Ah, the sun is shining, and the temperature is rising. The summer is getting longer, hotter and more humid every year. Summer activities that we enjoy tend to involve running, throwing things and catching things in the sand. Volleyball and frisbee to name a few.
Having painted the picture, I would now like to mention to you a fairly common condition called epicondylitis, more commonly known as “golfer’s elbow” and “tennis elbow.”
(Many of you would know that the suffix ‘itis’ means inflammation, so epicondylitis means an inflamed epicondyle.)
An epicondyle is a protruded portion on your elbow. It is on the outer side and also the inner side of your elbow. Many of the muscles in the forearm are connected in a specific manner to this structure. The muscles that involve extension of your wrist (like the position when you start playing the piano) are connected to the outer — lateral — epicondyle, whereas the muscles that involve flexion (when you are making a fist) are connected to the inner — medial epicondyle.
Repeated and straining flexion or extension of the wrist leads to overexertion of the muscles, which naturally gives stress to the starting position of those muscles — which are the epicondyles. A direct blow or pressure to the epicondyle may also be a cause.
But it is not only tennis and golf players that have elbow pain. People involved in frisbee, ball throwing, pitching, badminton, or volleyball, also may have pain in their elbows. After all, it’s how the wrist and the elbow are involved in the activity, not the activity itself that is important. In this column I will talk about a more common “tennis” elbow.
You know that you may have this condition when you feel tenderness with simple pressure applied to the lateral portion of the elbow. Repeated activities that are similar to doing a backhand stroke, holding a racquet may be one of the causes. Pain during this activity may be diagnostic. In the clinic, we can take an X-ray to see if there is collection of fluid or a tear of muscle/tendon in this region.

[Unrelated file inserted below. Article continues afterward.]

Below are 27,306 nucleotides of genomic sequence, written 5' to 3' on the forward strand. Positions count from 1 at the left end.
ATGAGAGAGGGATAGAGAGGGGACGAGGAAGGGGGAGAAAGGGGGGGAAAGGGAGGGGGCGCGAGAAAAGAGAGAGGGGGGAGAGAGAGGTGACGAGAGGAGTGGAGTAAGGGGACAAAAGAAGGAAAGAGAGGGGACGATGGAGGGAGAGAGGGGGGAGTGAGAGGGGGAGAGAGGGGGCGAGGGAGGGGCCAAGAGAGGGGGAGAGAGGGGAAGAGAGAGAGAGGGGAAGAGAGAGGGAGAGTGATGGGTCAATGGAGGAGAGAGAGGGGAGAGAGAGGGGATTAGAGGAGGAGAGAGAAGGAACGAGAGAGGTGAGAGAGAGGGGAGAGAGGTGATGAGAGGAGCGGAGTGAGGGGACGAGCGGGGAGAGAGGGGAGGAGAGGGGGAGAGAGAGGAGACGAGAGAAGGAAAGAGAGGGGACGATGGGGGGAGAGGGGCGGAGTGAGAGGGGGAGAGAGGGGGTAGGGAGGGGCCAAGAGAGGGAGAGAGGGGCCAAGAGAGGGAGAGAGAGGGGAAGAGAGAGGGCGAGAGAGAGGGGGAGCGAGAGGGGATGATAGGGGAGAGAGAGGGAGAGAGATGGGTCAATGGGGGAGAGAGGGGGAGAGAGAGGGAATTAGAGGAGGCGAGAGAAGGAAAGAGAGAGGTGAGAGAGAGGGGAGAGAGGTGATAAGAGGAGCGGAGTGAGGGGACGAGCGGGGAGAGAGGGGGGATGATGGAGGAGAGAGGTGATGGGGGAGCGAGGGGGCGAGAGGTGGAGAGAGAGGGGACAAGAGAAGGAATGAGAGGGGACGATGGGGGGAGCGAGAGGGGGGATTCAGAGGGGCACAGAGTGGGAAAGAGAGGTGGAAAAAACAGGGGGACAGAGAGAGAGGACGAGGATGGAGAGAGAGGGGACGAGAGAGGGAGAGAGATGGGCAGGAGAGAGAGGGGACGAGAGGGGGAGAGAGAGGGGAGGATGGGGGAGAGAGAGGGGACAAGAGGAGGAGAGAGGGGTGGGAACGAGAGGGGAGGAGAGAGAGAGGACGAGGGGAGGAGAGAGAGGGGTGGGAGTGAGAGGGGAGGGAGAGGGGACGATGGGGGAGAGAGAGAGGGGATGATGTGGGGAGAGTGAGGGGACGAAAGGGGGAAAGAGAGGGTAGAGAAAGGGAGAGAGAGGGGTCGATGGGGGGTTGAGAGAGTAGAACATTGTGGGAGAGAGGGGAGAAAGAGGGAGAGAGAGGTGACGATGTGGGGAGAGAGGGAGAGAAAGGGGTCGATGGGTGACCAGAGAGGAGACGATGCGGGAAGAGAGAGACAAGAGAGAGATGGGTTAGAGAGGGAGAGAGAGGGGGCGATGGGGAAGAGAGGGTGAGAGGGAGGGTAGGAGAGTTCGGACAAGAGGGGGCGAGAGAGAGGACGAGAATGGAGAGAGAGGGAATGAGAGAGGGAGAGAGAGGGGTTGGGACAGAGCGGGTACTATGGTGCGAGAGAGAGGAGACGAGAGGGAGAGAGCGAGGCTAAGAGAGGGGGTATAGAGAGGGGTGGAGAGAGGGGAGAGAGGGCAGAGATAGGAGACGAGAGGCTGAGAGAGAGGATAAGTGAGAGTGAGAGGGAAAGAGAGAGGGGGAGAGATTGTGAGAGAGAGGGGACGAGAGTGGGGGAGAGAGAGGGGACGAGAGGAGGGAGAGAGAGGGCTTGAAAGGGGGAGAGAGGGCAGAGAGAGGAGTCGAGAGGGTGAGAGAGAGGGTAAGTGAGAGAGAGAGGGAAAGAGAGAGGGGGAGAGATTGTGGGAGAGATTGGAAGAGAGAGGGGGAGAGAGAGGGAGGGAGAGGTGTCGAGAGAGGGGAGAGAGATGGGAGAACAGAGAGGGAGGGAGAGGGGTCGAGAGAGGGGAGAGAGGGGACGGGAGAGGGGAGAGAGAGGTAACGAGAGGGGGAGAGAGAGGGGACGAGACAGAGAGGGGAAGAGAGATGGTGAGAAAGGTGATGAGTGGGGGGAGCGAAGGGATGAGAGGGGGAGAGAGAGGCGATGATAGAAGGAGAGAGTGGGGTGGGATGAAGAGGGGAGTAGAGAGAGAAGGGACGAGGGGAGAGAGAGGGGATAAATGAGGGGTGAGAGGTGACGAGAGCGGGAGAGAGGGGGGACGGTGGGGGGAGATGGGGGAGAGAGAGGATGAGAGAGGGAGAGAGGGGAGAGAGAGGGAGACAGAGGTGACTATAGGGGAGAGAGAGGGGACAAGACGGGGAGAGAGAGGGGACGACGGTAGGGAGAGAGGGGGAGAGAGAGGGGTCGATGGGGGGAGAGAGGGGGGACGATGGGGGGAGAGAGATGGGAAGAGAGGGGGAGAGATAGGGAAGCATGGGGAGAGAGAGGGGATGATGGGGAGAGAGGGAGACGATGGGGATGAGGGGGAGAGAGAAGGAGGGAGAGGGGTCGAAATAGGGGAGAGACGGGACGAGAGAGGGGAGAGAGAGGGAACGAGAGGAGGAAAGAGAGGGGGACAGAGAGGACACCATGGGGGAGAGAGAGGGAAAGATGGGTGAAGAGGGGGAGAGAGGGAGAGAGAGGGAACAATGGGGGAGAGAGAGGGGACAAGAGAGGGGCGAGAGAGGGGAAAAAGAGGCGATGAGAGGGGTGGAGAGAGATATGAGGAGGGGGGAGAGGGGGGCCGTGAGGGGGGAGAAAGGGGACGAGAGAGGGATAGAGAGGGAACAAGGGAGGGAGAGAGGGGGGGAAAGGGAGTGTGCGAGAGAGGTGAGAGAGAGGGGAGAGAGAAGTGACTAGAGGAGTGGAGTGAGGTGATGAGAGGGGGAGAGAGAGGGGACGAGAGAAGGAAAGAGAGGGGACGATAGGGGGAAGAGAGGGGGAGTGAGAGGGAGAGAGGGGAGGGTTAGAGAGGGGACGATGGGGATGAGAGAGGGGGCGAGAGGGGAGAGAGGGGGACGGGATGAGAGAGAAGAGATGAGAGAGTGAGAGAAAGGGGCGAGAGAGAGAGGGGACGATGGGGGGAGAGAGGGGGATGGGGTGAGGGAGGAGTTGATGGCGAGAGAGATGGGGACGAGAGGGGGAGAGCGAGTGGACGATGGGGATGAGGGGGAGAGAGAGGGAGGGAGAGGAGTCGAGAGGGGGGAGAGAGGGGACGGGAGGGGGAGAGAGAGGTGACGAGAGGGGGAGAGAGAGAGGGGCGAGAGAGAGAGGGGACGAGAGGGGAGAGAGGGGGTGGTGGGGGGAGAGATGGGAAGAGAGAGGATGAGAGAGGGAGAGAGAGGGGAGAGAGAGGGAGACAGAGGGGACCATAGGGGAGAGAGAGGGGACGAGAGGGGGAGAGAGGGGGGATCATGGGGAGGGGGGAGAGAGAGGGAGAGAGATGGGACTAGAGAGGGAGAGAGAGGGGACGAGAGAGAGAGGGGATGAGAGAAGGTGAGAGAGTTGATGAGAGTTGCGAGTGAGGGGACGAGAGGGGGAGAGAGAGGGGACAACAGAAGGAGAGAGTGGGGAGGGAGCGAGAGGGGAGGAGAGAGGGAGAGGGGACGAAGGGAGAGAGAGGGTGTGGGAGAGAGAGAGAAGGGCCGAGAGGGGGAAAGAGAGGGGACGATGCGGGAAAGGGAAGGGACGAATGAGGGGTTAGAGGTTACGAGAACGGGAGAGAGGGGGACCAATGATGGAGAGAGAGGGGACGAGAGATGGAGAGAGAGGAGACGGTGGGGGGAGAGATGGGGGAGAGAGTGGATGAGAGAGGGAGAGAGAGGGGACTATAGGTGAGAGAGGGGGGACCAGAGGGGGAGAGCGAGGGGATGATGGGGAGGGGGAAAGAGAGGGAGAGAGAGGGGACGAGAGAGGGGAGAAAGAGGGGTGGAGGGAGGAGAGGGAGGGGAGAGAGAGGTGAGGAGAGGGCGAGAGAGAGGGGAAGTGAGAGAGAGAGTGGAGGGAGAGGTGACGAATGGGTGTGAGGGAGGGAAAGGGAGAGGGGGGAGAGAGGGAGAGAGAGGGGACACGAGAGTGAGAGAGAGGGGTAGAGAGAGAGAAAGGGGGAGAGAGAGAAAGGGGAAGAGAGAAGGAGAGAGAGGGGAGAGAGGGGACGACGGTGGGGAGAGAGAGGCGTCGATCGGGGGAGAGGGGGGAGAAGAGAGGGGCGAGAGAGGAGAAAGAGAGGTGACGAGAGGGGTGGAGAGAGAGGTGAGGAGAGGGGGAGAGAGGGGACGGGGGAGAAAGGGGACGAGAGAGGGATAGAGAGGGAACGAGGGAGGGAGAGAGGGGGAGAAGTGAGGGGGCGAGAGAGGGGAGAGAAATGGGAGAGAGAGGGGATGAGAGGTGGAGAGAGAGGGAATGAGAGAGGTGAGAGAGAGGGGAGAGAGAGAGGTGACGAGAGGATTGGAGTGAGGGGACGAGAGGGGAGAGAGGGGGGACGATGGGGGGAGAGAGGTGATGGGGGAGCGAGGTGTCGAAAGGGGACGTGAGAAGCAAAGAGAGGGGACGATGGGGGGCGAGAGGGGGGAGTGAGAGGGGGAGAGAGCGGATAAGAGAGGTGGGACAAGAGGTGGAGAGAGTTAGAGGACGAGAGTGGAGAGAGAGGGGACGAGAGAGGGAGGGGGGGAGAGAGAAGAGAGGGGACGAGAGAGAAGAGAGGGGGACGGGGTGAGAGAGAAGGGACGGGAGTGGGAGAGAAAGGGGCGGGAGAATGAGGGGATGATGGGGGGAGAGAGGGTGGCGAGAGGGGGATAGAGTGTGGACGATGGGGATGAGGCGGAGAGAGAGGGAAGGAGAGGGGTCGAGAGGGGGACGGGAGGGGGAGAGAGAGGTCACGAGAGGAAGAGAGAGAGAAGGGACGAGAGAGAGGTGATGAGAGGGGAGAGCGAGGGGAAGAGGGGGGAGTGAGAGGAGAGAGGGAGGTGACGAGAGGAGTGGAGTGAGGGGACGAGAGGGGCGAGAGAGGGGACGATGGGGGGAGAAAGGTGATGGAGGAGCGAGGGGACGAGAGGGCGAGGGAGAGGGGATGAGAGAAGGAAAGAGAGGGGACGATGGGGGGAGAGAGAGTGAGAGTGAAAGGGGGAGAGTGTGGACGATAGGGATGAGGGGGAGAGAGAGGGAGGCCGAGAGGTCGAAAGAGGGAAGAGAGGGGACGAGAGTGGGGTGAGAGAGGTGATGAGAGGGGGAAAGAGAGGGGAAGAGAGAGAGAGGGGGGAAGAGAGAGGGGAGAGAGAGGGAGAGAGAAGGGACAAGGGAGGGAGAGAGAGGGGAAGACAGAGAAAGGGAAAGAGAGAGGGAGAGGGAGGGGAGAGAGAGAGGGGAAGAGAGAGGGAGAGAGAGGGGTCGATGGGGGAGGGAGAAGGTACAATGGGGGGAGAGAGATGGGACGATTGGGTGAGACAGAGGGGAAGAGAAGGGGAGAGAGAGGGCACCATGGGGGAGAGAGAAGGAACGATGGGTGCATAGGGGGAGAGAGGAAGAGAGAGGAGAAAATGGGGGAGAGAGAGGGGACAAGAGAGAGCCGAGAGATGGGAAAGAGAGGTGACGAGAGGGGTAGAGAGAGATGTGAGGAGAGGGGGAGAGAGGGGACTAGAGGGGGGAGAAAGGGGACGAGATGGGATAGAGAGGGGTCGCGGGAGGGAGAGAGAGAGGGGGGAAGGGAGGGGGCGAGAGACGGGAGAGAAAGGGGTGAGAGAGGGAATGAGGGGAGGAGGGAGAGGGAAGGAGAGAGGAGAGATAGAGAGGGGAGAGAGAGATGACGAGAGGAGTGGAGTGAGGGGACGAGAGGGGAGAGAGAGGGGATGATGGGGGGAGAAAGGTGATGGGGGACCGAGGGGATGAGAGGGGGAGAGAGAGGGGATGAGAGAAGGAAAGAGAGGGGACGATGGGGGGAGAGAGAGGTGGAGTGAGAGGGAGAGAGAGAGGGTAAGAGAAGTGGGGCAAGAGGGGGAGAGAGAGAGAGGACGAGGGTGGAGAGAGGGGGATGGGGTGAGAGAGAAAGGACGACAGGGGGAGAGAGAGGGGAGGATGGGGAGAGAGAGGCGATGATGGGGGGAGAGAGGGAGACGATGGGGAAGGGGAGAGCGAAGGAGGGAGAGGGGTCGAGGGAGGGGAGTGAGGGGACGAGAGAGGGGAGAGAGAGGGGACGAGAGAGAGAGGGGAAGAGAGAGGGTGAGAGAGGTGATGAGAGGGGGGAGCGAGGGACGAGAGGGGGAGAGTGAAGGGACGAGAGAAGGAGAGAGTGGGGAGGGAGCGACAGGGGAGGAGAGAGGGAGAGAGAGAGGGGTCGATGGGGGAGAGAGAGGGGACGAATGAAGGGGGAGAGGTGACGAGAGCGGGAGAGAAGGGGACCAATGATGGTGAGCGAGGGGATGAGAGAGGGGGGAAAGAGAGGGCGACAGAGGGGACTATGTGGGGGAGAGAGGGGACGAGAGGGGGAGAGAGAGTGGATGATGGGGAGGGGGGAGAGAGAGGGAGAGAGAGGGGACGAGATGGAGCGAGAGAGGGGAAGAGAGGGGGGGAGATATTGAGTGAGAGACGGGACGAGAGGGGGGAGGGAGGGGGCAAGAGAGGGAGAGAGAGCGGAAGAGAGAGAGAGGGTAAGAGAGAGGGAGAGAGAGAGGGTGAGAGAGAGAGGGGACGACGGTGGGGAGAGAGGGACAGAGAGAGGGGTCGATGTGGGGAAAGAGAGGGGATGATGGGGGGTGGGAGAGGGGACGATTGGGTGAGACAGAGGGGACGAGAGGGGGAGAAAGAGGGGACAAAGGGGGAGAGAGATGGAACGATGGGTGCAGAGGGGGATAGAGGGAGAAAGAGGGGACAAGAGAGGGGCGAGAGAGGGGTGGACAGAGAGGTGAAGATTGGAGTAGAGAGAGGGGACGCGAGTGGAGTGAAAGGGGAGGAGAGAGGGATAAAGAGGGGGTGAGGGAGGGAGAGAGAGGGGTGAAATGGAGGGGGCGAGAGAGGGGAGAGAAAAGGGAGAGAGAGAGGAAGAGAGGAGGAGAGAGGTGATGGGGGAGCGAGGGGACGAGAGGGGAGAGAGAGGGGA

In moderate to severe cases, you will need medical assistance for healing. Physical therapy and heat therapy is of the greatest help. If fluid collection and inflammation in the region is evident, a steroid injection may be an option. A nonsteroidal anti-inflammatory drug would lessen the inflammation and reduce the pain if acute.
I often see patients who have “completely” healed, going back to their daily routine, only to come back with the same condition on the same arm. Once developed, there is a greater possibility of a recurrence, and prevention is of equal if not greater importance to the condition.
If there is the slightest pain during exercise, lessen the amount of time spent on the activity. Better yet, rest. When you cannot rest, an arm band can be applied during the activity reducing stress to the epicondyle.
Strengthening of the muscles in the forearm, for instance using weights and elastic bands is helpful. It reduces the likelihood of an injury and stabilizes the joints at the elbow. Stretching the muscles and tendons alleviates irritation of the tendon.
Soft tissue release and massage can help reduce muscular tightness and the tension on the tendons. Apply friction in a simple manner, up and down the area of tenderness.
ⓒ Jeju Weekly 2009 (http://www.jejuweekly.com)
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